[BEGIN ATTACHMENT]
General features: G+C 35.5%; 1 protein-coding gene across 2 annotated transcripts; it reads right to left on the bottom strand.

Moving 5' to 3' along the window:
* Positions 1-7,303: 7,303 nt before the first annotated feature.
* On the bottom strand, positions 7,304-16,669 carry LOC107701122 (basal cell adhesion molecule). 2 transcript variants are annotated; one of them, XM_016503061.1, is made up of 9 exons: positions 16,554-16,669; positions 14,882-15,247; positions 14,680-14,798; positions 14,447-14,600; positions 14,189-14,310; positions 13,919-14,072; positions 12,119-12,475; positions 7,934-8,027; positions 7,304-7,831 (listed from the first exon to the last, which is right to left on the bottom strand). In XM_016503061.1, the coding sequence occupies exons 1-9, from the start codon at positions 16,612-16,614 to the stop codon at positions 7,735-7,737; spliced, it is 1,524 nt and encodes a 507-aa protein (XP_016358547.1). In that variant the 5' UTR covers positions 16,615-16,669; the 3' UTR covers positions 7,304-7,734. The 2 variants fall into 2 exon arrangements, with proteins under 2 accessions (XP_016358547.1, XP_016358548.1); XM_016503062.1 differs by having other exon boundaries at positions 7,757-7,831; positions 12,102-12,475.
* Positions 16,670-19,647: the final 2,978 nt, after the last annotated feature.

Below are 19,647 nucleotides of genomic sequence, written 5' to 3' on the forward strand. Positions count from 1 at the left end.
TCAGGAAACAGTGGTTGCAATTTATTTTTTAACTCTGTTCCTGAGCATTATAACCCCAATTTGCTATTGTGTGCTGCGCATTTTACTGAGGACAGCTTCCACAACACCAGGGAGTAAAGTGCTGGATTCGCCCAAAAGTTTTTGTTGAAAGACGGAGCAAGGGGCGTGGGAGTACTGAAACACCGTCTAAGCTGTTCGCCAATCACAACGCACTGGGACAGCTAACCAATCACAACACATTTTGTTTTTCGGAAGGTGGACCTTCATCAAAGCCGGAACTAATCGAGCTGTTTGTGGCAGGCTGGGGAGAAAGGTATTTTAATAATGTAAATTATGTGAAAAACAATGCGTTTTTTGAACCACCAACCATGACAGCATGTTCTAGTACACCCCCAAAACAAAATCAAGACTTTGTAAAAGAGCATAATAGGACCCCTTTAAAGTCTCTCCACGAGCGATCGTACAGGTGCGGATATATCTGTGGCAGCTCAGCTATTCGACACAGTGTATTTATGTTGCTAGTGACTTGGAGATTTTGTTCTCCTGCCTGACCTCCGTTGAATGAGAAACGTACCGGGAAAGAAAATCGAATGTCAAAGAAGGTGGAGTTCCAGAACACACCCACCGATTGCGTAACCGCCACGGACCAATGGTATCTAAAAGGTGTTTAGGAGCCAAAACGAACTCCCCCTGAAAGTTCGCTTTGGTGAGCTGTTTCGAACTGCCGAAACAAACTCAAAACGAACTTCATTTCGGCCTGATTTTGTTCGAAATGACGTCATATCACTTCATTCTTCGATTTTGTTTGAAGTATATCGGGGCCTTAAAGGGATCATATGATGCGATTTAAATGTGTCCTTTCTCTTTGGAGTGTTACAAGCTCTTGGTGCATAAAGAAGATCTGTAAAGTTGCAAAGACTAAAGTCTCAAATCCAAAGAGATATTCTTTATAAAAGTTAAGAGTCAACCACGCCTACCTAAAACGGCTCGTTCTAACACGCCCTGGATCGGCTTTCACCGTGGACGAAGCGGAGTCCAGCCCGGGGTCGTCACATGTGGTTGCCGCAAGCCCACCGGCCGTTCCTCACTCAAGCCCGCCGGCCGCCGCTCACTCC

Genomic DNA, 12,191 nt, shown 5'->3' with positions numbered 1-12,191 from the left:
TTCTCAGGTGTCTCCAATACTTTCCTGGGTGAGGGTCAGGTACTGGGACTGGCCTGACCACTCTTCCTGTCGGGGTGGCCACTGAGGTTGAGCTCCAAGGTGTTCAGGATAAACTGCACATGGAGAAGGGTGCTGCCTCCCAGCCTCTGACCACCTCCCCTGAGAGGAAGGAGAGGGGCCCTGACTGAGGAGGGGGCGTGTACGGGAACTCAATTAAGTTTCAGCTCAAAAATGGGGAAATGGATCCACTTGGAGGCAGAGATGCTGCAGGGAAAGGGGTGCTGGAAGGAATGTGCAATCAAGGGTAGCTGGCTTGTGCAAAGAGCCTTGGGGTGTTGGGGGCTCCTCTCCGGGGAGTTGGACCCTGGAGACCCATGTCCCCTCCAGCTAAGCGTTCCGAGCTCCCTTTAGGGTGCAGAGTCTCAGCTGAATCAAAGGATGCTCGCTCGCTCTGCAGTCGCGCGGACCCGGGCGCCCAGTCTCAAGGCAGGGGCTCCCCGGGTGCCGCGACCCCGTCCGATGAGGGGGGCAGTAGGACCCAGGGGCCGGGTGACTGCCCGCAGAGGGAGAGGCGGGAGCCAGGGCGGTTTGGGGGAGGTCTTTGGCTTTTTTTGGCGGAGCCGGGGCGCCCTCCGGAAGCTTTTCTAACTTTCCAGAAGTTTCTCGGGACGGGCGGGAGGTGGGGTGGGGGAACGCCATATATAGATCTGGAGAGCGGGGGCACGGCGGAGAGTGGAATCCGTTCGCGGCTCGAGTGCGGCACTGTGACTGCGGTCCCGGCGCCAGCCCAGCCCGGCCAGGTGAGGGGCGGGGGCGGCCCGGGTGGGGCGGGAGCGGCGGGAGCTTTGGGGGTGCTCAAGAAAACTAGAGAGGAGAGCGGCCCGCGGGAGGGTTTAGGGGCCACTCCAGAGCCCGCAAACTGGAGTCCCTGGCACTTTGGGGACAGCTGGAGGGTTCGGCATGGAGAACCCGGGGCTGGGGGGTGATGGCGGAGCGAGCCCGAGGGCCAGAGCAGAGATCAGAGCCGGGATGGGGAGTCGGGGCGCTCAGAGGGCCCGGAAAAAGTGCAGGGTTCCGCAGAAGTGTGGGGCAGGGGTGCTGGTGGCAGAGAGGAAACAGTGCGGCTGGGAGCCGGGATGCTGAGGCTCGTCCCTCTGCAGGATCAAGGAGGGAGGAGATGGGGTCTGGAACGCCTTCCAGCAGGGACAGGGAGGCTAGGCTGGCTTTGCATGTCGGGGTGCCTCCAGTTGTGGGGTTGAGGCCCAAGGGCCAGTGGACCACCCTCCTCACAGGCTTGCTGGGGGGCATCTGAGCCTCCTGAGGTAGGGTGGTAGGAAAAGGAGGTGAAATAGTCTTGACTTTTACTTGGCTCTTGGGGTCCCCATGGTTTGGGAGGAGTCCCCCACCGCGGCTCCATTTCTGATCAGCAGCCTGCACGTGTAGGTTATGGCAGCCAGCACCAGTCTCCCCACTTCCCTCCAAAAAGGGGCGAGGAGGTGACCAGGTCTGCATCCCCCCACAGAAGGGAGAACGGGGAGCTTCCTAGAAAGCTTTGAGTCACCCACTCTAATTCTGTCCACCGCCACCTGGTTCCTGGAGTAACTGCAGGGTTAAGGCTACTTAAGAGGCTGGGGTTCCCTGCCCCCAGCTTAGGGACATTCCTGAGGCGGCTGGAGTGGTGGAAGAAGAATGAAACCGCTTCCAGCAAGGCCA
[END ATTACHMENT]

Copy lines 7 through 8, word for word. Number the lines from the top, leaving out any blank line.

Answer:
TCAGGAAACAGTGGTTGCAATTTATTTTTTAACTCTGTTCCTGAGCATTATAACCCCAATTTGCTATTGTGTGCTGCGCATTTTACTGAGGACAGCTTCCACAACACCAGGGAGTAAAGTGCTGGATTCGCCCAAAAGTTTTTGTTGAAAGACGGAGCAAGGGGCGTGGGAGTACTGAAACACCGTCTAAGCTGTTCGCCAATCACAACGCACTGGGACAGCTAACCAATCACAACACATTTTGTTTTTCGGAAGGTGGACCTTCATCAAAGCCGGAACTAATCGAGCTGTTTGTGGCAGGCTGGGGAGAAAGGTATTTTAATAATGTAAATTATGTGAAAAACAATGCGTTTTTTGAACCACCAACCATGACAGCATGTTCTAGTACACCCCCAAAACAAAATCAAGACTTTGTAAAAGAGCATAATAGGACCCCTTTAAAGTCTCTCCACGAGCGATCGTACAGGTGCGGATATATCTGTGGCAGCTCAGCTATTCGACACAGTGTATTTATGTTGCTAGTGACTTGGAGATTTTGTTCTCCTGCCTGACCTCCGTTGAATGAGAAACGTACCGGGAAAGAAAATCGAATGTCAAAGAAGGTGGAGTTCCAGAACACACCCACCGATTGCGTAACCGCCACGGACCAATGGTATCTAAAAGGTGTTTAGGAGCCAAAACGAACTCCCCCTGAAAGTTCGCTTTGGTGAGCTGTTTCGAACTGCCGAAACAAACTCAAAACGAACTTCATTTCGGCCTGATTTTGTTCGAAATGACGTCATATCACTTCATTCTTCGATTTTGTTTGAAGTATATCGGGGCCTTAAAGGGATCATATGATGCGATTTAAATGTGTCCTTTCTCTTTGGAGTGTTACAAGCTCTTGGTGCATAAAGAAGATCTGTAAAGTTGCAAAGACTAAAGTCTCAAATCCAAAGAGATATTCTTTATAAAAGTTAAGAGTCAACCACGCCTACCTAAAACGGCTCGTTCTAACACGCCCTGGATCGGCTTTCACCGTGGACGAAGCGGAGTCCAGCCCGGGGTCGTCACATGTGGTTGCCGCAAGCCCACCGGCCGTTCCTCACTCAAGCCCGCCGGCCGCCGCTCACTCC

Genomic DNA, 12,191 nt, shown 5'->3' with positions numbered 1-12,191 from the left: